Stages of Curriculum Reform

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An older presentation from the NAIS annual conference detailing the process of curriculum reform at one independent school.

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Stages of Curriculum Reform

  1. 1. Curriculum Reform at Beaver Country Day School, 1994-present Five Stages of Change Peter Gow NAIS 2001
  2. 2. 1985–92: Mission Drift <ul><li>School loses old “progressive” identity </li></ul><ul><li>Significant enrollment decline </li></ul><ul><li>Program development based on marketing, not mission </li></ul>
  3. 3. 1992–94: Early Days <ul><li>Small-scale but open-ended review process begins </li></ul><ul><li>New urge to adhere to understood mission as student-centered institution </li></ul><ul><li>Some “guiding lights” appear: Clem & Vance on change, Wiggins on assessment; “core values” discussions </li></ul>
  4. 4. Early Days—cont’d <ul><li>Curriculum Committee of “true believers” formed </li></ul><ul><li>Professional days introduce concepts of authentic assessment, planning backward, portfolios </li></ul><ul><li>Technology and Diversity groups discuss curriculum </li></ul>
  5. 5. Change in Earnest—1994–97 <ul><li>Curriculum Committee now a standing body </li></ul><ul><li>Curriculum Map leads to interdisciplinary program (largely project-based) </li></ul><ul><li>Rubrics appear in many classrooms </li></ul><ul><li>Professional development focuses on assessment and curriculum development </li></ul><ul><li>Schedule Committee formed after need identified </li></ul><ul><li>New mission statement explicit on curriculum: </li></ul>
  6. 6. … teachers inspire students to realize their potential and acquire a love of learning by combining both innovative and proven approaches to learning and teaching… Values Learning and Teaching • Cooperative and collaborative learning and teaching produce active, engaged thinkers and communicators. • Project-based and performance-based assessment supports multiple-intelligence learning. • An interdisciplinary framework for instruction broadens understanding. • A dynamic and information-rich environment strengthens our curriculum.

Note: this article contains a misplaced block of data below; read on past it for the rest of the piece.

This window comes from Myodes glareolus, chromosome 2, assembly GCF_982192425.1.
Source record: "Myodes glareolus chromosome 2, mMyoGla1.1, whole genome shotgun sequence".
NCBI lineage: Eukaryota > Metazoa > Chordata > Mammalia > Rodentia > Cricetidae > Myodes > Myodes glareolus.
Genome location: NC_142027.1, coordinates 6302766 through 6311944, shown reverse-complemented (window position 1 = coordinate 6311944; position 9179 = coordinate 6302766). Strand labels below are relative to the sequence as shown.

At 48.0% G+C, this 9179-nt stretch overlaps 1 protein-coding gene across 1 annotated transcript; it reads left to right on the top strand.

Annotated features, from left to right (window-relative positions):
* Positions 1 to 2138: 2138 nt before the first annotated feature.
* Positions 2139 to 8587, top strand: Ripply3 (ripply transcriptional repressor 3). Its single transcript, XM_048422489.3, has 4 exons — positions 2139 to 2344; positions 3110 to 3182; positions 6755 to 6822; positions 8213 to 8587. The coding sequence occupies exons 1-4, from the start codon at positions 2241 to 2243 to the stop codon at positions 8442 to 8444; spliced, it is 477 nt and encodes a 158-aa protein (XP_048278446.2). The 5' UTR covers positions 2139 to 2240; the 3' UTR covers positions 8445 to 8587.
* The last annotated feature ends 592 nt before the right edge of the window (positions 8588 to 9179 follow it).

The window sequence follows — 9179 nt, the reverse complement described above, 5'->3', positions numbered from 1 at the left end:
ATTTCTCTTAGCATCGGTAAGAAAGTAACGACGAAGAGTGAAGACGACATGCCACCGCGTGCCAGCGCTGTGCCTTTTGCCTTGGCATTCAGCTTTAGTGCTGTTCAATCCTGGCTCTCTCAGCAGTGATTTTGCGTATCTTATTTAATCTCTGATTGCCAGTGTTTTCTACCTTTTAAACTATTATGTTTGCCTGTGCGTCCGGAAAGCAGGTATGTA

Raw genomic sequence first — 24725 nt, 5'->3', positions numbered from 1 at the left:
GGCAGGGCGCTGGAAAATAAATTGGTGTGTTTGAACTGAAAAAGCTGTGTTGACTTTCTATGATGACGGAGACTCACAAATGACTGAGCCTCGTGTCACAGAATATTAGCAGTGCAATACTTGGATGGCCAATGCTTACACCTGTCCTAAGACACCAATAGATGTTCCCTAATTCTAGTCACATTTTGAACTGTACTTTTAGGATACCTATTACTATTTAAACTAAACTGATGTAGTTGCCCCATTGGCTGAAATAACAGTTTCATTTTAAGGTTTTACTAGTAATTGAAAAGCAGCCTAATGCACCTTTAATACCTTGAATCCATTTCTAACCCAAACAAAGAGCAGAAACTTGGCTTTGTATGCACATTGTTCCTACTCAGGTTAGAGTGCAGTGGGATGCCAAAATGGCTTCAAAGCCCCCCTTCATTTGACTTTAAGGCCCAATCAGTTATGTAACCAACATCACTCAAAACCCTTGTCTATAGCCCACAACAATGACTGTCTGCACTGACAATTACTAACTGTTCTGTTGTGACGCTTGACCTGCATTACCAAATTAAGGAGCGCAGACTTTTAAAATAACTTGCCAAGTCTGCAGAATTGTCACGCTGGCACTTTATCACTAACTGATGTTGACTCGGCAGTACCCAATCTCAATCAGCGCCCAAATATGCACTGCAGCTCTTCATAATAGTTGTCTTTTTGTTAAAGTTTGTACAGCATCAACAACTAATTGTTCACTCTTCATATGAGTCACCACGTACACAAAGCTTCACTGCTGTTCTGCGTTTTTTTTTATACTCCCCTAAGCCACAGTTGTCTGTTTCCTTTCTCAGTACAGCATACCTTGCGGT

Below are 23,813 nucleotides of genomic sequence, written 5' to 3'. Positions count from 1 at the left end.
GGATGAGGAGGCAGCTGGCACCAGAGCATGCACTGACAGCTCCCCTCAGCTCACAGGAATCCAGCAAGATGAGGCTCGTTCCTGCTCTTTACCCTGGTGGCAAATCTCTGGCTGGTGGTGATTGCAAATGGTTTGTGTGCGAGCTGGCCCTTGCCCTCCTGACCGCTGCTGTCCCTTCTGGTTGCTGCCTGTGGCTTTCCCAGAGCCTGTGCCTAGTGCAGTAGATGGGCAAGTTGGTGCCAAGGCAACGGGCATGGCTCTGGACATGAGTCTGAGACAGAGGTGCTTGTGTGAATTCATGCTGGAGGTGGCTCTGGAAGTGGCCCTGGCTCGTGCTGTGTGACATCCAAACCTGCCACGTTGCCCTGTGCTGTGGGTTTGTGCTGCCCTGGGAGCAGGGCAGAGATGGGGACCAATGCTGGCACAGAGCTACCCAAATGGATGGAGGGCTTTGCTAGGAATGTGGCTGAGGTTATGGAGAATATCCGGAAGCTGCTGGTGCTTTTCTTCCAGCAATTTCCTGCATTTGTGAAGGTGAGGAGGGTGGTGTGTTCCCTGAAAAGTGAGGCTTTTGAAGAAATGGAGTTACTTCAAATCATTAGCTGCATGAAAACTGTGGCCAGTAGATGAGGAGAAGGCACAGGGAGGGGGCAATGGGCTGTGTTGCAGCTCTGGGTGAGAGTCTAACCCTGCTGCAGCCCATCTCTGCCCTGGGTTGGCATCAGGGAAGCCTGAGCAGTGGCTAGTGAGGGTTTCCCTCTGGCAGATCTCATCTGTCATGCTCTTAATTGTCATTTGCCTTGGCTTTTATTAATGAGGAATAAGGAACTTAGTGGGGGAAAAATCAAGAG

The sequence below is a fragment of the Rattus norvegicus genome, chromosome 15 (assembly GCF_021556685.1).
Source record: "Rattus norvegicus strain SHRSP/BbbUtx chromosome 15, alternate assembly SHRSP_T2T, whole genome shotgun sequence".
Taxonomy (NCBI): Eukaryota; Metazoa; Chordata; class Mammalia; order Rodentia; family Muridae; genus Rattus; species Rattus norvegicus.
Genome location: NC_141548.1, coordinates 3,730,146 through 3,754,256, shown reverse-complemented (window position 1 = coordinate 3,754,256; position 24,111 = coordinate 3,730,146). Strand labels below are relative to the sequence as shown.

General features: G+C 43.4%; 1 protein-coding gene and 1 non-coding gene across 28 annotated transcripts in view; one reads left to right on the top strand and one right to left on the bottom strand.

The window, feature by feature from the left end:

7. 7. Major Changes—1997–99 <ul><li>Sept ’97: new schedule proposed and accepted </li></ul><ul><li>’ 97-98: Professional development focuses on preparing faculty to use new schedule—pedagogy and curriculum design </li></ul><ul><li>Sept. ’98: new schedule in effect; new interdisciplinary courses created </li></ul><ul><li>Review of Middle School program begins </li></ul><ul><li>New strategic plan addresses PROGRESSIVE curriculum goals </li></ul>
  8. 8. Strategic Thinking—1999–2001 <ul><li>Academic Dean position created. Curriculum Committee laid down, replaced by smaller planning body with greater responsibility, authority </li></ul><ul><li>Increasing cross-pollination between “curriculum” development and diversity work </li></ul><ul><li>School defines and markets self as “progressive”; definitions developed for “Progressive Education” and “Effective Teaching” </li></ul>
  9. 9. Strategic Thinking—cont’d <ul><li>New evaluation process in development </li></ul><ul><li>All new faculty take “Progressive Ed 101” </li></ul><ul><li>Ad hoc groups identify annual strategic goals, implementation strategies </li></ul><ul><li>New administrative structures developed to better achieve strategic and management goals </li></ul>

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